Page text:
The 52 week high is the highest price that a stock has achieved over the past year. It is different from the all time high, which is the highest price achieved since the IPO date, a period which could span years and decades. The all time high is also known as the lifetime high.
(Read on, or go straight to the 52 week high stock screener here.)
There is widespread use of the 52-week high as a reference point. This is because the 52-week high is perceived as the long-term resistance level.
You can find it being featured across multiple stock screeners, websites, and trading platforms.
Many automated/algorithmic traders have also incorporated 52 week highs as part of their strategies. They often scan for stocks that are approaching or making new 52 week highs.
Stocks trading at these levels are considered to be on a confirmed long-term uptrend, having risen steadily over the past year. When a stock trades at such price levels, it typically denotes healthy investor demand on a company with improved or positive fundamentals.
Usage of the 52 week high as a trading signal
When a stock makes a new 52 week high, momentum traders and trend followers are likely to view the event as a bullish signal. For such traders, their belief is that stocks which are going higher, will continue to go higher.
A stock that has made a new 52 week high, could continue to make many more new highs. Some stocks do trend higher for years, making numerous new highs in the process.
For contrarian traders, the philosophy is “what goes up must come down”. The 52 week high is considered an entry signal to short the stock. To them, the stock has run up too much, and is due to fall back to “fair value", also known as “reversion to the mean".
Is the 52 week high a valid signal?
Yes, in the sense that you should take notice of it, but not in the sense that you should immediately initiate a long or short position. You should always consider the context surrounding the stock, and understand the catalysts driving the stock. What are the tangible reasons behind the investor demand?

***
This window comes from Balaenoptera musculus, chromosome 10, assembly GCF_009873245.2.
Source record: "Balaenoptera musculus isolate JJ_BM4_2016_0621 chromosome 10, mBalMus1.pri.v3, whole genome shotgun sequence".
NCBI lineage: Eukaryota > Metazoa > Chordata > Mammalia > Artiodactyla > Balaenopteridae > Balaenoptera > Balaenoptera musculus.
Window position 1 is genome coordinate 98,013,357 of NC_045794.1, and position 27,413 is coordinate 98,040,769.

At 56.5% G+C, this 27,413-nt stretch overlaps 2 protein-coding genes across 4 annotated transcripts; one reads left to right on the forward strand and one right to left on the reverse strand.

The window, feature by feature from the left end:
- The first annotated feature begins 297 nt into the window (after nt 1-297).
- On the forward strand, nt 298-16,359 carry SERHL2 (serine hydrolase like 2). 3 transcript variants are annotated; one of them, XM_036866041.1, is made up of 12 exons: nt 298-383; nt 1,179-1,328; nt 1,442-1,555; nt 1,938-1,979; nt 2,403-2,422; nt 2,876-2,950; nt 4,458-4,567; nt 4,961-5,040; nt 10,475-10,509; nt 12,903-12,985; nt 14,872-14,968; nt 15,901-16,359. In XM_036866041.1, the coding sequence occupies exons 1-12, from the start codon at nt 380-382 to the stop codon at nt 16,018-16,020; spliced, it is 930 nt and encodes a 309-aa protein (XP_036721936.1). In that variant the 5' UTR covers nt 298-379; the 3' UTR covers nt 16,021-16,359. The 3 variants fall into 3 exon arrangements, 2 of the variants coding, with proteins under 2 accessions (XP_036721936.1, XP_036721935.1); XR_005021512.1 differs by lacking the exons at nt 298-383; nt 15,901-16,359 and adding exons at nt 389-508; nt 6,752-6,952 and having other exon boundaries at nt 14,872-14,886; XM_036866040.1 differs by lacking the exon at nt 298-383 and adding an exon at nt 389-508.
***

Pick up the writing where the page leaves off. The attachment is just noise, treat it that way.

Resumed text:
Has the company announced a new product or patent?
Was there a surge in earnings?
Has there been a buyout offer?
Did the company announce a restructuring plan that the market was hoping for?
Has the company recorded growth in new markets or segments?
Was there a recent regulatory development, for e.g. an FDA approval?
Has there been a recent victory on litigation and legal issues?
Was the stock included into a major index?
Have trading volumes been rising or falling?
An analysis of such background factors, can help determine whether investor demand will rise or fall in the near future. If investor demand continues or increases, the stock could maintain its upward trajectory. If investor demand stagnates or decreases, the stock could retrace, leading to a failed 52 week breakout.
Consider the holding timeframe of your trade
Stock prices will oscillate even if the general long-term direction is upwards. In other words, even if the stock is on uptrend, the price will still move up and down in the process.
Are you a short-term options trader with tight stops? If so, you could be hoping to take advantage of the short term retracements and cyclical moves.
Or are you an investor who believes in the long-term potential of the company? If so, you may have wider loss limits and greater tolerance of short-term fluctuations.
How Stockbeep tracks stocks making new highs
Our 52 week high stock screener, is focussed on stocks making new highs. We track the lifetime high, 52 week high and monthly highs.
We include monthly highs because traders demand knowledge of these price levels too. It is logical and sequential, that a stock would make an 11th month high, on its way to a 52 week high.
We also track a stock when it is approaching the 52 week high. This is when the stock has made a daily high AND if that daily high is approaching the 52 week high.
The 52 week high is a reference point that is widely used by all sorts of traders.
Trend followers and momentum traders view a new 52 week high as a bullish signal.
Contrarian traders view 52 week high stocks as overbought and due for a correction.
You should not blindly use a new 52 week high, as a signal to go long or short.
You should firstly, and always, understand the context surrounding the stock when it has made a new 52 week high.
Consider the timeframe of your trade. Are you attempting to profit from a short-term retracement, or do you have a bullish long-term view of the company's prospects?
Stockbeep tracks multiple period highs, including the all time high, 52 week high and monthly high. We also track stocks that are approaching the 52 week level. The scan is available here at our 52 week high stock screener.